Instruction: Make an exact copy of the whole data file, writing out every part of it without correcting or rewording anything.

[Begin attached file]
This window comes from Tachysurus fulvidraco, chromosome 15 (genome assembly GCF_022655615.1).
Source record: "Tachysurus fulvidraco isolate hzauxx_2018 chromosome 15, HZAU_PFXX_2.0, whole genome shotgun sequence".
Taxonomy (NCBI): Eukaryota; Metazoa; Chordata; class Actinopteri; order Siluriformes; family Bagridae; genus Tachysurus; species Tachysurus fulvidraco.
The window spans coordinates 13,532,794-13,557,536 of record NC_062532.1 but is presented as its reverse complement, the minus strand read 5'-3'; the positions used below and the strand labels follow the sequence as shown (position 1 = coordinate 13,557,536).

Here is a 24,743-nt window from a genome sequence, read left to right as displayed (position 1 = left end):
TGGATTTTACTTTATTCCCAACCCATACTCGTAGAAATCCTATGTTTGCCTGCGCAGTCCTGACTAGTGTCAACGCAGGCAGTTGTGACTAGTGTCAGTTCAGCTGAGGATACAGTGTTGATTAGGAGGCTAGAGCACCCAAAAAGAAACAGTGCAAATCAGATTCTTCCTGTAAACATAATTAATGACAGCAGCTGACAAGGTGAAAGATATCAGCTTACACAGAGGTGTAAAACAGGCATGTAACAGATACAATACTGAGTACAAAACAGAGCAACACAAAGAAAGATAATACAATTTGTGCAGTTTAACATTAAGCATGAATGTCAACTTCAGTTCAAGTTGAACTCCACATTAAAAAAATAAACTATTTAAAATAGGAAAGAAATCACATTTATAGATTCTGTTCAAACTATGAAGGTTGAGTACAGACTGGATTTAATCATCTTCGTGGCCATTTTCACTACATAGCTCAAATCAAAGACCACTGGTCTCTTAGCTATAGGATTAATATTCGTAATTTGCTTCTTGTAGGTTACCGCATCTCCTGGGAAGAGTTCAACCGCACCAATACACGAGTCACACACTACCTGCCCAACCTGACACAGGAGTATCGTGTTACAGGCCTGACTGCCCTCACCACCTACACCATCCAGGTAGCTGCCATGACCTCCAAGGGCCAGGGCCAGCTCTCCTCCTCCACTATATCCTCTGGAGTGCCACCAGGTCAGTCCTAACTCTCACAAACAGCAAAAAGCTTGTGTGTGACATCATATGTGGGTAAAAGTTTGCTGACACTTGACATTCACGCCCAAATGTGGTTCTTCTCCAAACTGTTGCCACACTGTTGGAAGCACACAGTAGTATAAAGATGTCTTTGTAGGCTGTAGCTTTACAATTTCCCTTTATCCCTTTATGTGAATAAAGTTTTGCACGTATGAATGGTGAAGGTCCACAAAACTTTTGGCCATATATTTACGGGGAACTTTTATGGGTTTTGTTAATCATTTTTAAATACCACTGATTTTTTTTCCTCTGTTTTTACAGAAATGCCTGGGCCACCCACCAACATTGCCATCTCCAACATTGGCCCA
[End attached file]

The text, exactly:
This window comes from Tachysurus fulvidraco, chromosome 15 (genome assembly GCF_022655615.1).
Source record: "Tachysurus fulvidraco isolate hzauxx_2018 chromosome 15, HZAU_PFXX_2.0, whole genome shotgun sequence".
Taxonomy (NCBI): Eukaryota; Metazoa; Chordata; class Actinopteri; order Siluriformes; family Bagridae; genus Tachysurus; species Tachysurus fulvidraco.
The window spans coordinates 13,532,794-13,557,536 of record NC_062532.1 but is presented as its reverse complement, the minus strand read 5'-3'; the positions used below and the strand labels follow the sequence as shown (position 1 = coordinate 13,557,536).

Here is a 24,743-nt window from a genome sequence, read left to right as displayed (position 1 = left end):
TGGATTTTACTTTATTCCCAACCCATACTCGTAGAAATCCTATGTTTGCCTGCGCAGTCCTGACTAGTGTCAACGCAGGCAGTTGTGACTAGTGTCAGTTCAGCTGAGGATACAGTGTTGATTAGGAGGCTAGAGCACCCAAAAAGAAACAGTGCAAATCAGATTCTTCCTGTAAACATAATTAATGACAGCAGCTGACAAGGTGAAAGATATCAGCTTACACAGAGGTGTAAAACAGGCATGTAACAGATACAATACTGAGTACAAAACAGAGCAACACAAAGAAAGATAATACAATTTGTGCAGTTTAACATTAAGCATGAATGTCAACTTCAGTTCAAGTTGAACTCCACATTAAAAAAATAAACTATTTAAAATAGGAAAGAAATCACATTTATAGATTCTGTTCAAACTATGAAGGTTGAGTACAGACTGGATTTAATCATCTTCGTGGCCATTTTCACTACATAGCTCAAATCAAAGACCACTGGTCTCTTAGCTATAGGATTAATATTCGTAATTTGCTTCTTGTAGGTTACCGCATCTCCTGGGAAGAGTTCAACCGCACCAATACACGAGTCACACACTACCTGCCCAACCTGACACAGGAGTATCGTGTTACAGGCCTGACTGCCCTCACCACCTACACCATCCAGGTAGCTGCCATGACCTCCAAGGGCCAGGGCCAGCTCTCCTCCTCCACTATATCCTCTGGAGTGCCACCAGGTCAGTCCTAACTCTCACAAACAGCAAAAAGCTTGTGTGTGACATCATATGTGGGTAAAAGTTTGCTGACACTTGACATTCACGCCCAAATGTGGTTCTTCTCCAAACTGTTGCCACACTGTTGGAAGCACACAGTAGTATAAAGATGTCTTTGTAGGCTGTAGCTTTACAATTTCCCTTTATCCCTTTATGTGAATAAAGTTTTGCACGTATGAATGGTGAAGGTCCACAAAACTTTTGGCCATATATTTACGGGGAACTTTTATGGGTTTTGTTAATCATTTTTAAATACCACTGATTTTTTTTCCTCTGTTTTTACAGAAATGCCTGGGCCACCCACCAACATTGCCATCTCCAACATTGGCCCA